The 5-year mark: Local home prices and sales continue climbing slowly upward, say Realtors
This article first appeared in the St. Louis Beacon: The local housing market, which hit bottom after the U.S. financial crisis in 2008, is continuing its slow but steady recovery, says the head of the St. Louis Association of Realtors.
Through August, home prices have edged up this year in St. Louis County and St. Louis, and it’s taking about a month less to sell them, said Donna Zerega, president of the Realtors trade group, which has about 8,000 members.
"The bottom line is that everything’s up -- except days on market, which is down. All those signs are good,” she said.
Sales slowed in August, but that is normal, as well, Zerega said. August is traditionally a slow month for home sales because many buyers are focused on back-to-school planning. She expects sales to pick up again in September and October, slowing around the holidays -- the traditional market cycle.
Housing was at the heart of the financial crisis five years ago and plays a vital role in the nation's economic recovery. The failure of risky, subprime mortgages set off a flood of foreclosures across the nation that started the economic dominoes falling. Some of the nation’s largest financial institutions teetered on collapse due to their heavy investment in complicated mortgage-backed securities. The stock market plummetted, along with real estate sales.
The house price bubble wasn’t as big in St. Louis, so neither was the crash, said Zerega, who is with Prudential Alliance and has been selling real estate for 30 years. Even so, it’s been a slow climb up from the bottom, though recent numbers have been encouraging.
"This year has been better than last year, and that was better than the year before,” she said.
By the numbers: Where are we now?
These statistics were provided by the St. Louis Association of Realtors:
• Days on market: In general, houses are selling about a month quicker than a year ago. In St. Louis County, the average days on market were 77, down from 102 in August 2012. In St. Louis, the drop was even greater: 74 days, down from 109 in August. A similar decline was reported in St. Charles County: from 110 days in August 2012 to 74 last month.
• Prices were up: The average sales price in St. Louis County was $225,436, up from $201,505 in August 2012. The city average climbed to $131,615 from $120,174 in August 2012. In St. Charles County, the average stayed about the same: $195,773 in August 2012, compared to $196,170 this August.
• The average median sales price for St. Louis and St. Louis County was $141,000 through July 2013. The average median price for St. Louis and St. Louis County was $124,000 in 2012 and $119,000 in 2011.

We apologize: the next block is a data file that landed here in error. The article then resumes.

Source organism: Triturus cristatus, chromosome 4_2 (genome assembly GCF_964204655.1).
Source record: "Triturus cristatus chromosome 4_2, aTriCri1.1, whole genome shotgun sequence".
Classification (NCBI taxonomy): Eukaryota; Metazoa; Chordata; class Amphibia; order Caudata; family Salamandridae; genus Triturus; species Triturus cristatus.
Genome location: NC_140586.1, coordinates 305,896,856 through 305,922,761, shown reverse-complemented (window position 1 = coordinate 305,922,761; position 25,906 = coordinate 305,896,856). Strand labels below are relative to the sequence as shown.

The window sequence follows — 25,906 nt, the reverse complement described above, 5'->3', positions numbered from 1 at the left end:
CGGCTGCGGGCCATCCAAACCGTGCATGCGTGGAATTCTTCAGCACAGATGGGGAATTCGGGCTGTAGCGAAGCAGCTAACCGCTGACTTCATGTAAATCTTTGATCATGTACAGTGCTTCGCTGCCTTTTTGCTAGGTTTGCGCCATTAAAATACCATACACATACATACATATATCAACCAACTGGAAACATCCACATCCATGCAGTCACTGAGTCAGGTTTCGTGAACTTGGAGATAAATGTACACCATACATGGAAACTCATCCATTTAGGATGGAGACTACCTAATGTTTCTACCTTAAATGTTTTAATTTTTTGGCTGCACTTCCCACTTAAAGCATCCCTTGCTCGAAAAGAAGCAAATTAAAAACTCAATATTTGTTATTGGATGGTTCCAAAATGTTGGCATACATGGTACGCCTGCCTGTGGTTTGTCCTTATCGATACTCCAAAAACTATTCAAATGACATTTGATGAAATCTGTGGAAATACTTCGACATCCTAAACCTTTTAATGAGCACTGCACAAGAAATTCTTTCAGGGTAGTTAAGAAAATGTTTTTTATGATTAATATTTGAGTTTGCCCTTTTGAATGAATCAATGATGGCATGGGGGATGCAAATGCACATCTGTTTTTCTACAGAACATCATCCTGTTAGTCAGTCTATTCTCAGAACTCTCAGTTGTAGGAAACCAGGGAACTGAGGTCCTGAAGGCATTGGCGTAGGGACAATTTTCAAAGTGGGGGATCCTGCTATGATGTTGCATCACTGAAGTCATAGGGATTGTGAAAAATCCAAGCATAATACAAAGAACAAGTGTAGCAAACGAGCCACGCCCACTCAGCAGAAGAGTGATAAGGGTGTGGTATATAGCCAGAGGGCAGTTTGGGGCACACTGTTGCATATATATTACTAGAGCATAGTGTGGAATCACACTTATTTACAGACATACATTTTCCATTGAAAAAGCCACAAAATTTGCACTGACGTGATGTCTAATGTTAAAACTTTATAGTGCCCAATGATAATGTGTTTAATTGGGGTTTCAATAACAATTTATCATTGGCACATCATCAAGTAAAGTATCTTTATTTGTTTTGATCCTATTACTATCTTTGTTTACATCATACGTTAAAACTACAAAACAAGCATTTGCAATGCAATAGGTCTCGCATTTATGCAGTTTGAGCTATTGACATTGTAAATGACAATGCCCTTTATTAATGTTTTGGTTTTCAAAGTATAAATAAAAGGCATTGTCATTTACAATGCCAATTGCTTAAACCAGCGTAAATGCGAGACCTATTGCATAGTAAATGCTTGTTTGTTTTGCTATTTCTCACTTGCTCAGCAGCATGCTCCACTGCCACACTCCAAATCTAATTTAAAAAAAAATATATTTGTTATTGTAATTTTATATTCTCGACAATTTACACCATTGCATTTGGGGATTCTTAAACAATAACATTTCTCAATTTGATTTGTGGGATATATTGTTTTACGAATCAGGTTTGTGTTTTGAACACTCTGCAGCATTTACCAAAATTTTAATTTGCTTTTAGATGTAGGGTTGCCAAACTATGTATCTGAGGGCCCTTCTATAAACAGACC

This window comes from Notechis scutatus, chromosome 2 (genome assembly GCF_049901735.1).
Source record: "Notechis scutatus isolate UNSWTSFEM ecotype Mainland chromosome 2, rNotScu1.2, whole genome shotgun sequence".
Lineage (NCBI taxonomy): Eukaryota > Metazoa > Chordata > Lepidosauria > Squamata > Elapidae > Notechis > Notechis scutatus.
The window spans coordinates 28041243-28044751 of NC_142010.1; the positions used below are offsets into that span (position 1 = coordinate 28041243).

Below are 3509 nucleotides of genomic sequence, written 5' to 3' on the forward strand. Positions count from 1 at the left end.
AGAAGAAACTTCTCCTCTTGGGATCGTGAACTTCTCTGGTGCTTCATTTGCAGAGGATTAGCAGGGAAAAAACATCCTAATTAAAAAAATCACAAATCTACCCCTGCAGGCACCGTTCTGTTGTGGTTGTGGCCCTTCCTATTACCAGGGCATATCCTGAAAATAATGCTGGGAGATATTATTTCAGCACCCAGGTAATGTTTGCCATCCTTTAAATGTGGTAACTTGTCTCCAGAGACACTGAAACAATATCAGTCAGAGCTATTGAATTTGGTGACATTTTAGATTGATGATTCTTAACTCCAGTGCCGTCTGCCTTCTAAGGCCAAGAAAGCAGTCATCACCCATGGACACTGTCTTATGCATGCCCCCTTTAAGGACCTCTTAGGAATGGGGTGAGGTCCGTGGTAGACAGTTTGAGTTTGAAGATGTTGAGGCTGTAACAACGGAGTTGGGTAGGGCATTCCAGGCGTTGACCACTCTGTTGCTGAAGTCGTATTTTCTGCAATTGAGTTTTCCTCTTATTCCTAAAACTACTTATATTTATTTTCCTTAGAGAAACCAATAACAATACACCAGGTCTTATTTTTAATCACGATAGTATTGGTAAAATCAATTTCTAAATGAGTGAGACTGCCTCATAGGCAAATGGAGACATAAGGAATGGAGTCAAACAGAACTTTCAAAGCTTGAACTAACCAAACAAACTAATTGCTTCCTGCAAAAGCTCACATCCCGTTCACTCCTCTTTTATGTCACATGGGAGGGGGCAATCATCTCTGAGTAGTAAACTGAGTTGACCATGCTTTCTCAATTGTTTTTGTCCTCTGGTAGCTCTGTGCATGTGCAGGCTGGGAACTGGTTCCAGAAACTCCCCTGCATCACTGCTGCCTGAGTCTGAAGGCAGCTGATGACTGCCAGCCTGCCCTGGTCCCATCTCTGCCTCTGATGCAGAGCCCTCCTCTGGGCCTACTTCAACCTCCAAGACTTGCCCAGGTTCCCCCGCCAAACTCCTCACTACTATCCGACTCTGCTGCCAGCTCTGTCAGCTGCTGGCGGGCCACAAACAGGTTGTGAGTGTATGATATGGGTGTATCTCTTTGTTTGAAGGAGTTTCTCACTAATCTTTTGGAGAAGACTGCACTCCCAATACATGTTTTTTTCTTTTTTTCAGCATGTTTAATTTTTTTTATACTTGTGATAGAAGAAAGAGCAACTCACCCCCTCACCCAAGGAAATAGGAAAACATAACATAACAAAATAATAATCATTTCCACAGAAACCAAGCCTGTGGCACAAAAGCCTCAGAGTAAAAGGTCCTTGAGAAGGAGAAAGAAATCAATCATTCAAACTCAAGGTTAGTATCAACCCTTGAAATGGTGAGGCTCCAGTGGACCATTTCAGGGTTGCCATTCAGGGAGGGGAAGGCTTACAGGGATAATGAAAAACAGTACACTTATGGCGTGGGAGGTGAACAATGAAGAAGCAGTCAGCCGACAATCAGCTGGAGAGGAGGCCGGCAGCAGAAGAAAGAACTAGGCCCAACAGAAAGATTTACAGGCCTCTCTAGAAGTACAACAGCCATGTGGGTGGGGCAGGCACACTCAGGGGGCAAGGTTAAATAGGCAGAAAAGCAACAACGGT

• More sales: In St. Louis County, 1,468 homes sold last month, compared to 1,275 in August 2012. The city saw 308 sales, compared to 285 in August 2012. In St. Charles County, sales rose to 610 in August, up from 544 in August 2012.
• A steady climb: During the first three quarters of this year, 10,024 homes have sold in St. Louis County, and 2,245 in St. Louis, totaling 12,269. In 2012, sales for the entire year for St. Louis City and County totaled 15,224, compared to 13,311 for 2011.
'Nobody wants to take a loss'
Local Realtors report more activity among young first-time homebuyers who are trying to avoid increases in mortgage interest rates. And rising prices are spurring older homeowners, who have been waiting to downsize, to list their homes, Zerega said.
"It seems like all segments are moving better than they were, including the million-dollar segment,” she said. "You might think they’re not as affected by interest rates, but there’s something to be said about attitude. Nobody wants to take a loss -- or solidify a loss.”
The housing recovery has been uneven across the region, Zerega said. Some popular neighborhoods in St. Louis County have been short on listings, with quick sales in communities like Ballwin and Webster Groves. On the other hand, prices and days on market have not risen in Franklin and Jefferson counties.
Rising interest rates, although still low, could impact future sales, she said. Interest rates have risen about 1 percent; the average 30-year fixed rate is now about 4.5 percent.
The slowing of foreclosures – both regionally and nationally -- has contributed to the increase in prices, she said.
"There are still some neighborhoods that have been affected, and it’s hard to turn that around because the comparables are still so low,” she said.
Zerega said that price and location are still the keys to success.
"When you price a home you have to take into consideration condition and the location and other homes like it in the location,” she said. "A home sells because it’s priced right for the condition and the market.”
The 5-year mark: Snapshots of the recovery
This series of economic snapshots focuses on where the U.S. economy stands five years after the meltdown of some of the nation’s largest financial institutions.
To learn more, check out this Washington Post graphic that summarizes the major events of that harrowing week in September 2008.